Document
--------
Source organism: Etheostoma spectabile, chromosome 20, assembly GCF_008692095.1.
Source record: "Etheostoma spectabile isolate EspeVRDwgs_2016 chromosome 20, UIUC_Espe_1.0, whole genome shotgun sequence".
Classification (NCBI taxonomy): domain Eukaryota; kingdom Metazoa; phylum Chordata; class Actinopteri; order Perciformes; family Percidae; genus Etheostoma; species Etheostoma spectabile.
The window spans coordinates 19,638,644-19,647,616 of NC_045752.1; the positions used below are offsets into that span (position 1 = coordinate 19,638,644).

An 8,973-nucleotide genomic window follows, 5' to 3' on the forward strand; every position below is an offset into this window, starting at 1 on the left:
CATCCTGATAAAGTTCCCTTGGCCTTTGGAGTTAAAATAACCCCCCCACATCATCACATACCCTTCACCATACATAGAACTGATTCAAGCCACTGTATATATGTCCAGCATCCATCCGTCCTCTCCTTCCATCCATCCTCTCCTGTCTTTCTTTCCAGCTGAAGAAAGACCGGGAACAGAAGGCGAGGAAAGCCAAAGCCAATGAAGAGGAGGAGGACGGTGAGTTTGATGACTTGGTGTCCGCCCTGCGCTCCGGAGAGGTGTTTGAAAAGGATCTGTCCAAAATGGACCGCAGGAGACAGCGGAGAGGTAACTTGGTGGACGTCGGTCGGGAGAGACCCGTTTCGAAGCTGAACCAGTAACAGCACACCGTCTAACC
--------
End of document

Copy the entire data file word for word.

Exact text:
Source organism: Etheostoma spectabile, chromosome 20, assembly GCF_008692095.1.
Source record: "Etheostoma spectabile isolate EspeVRDwgs_2016 chromosome 20, UIUC_Espe_1.0, whole genome shotgun sequence".
Classification (NCBI taxonomy): domain Eukaryota; kingdom Metazoa; phylum Chordata; class Actinopteri; order Perciformes; family Percidae; genus Etheostoma; species Etheostoma spectabile.
The window spans coordinates 19,638,644-19,647,616 of NC_045752.1; the positions used below are offsets into that span (position 1 = coordinate 19,638,644).

An 8,973-nucleotide genomic window follows, 5' to 3' on the forward strand; every position below is an offset into this window, starting at 1 on the left:
CATCCTGATAAAGTTCCCTTGGCCTTTGGAGTTAAAATAACCCCCCCACATCATCACATACCCTTCACCATACATAGAACTGATTCAAGCCACTGTATATATGTCCAGCATCCATCCGTCCTCTCCTTCCATCCATCCTCTCCTGTCTTTCTTTCCAGCTGAAGAAAGACCGGGAACAGAAGGCGAGGAAAGCCAAAGCCAATGAAGAGGAGGAGGACGGTGAGTTTGATGACTTGGTGTCCGCCCTGCGCTCCGGAGAGGTGTTTGAAAAGGATCTGTCCAAAATGGACCGCAGGAGACAGCGGAGAGGTAACTTGGTGGACGTCGGTCGGGAGAGACCCGTTTCGAAGCTGAACCAGTAACAGCACACCGTCTAACC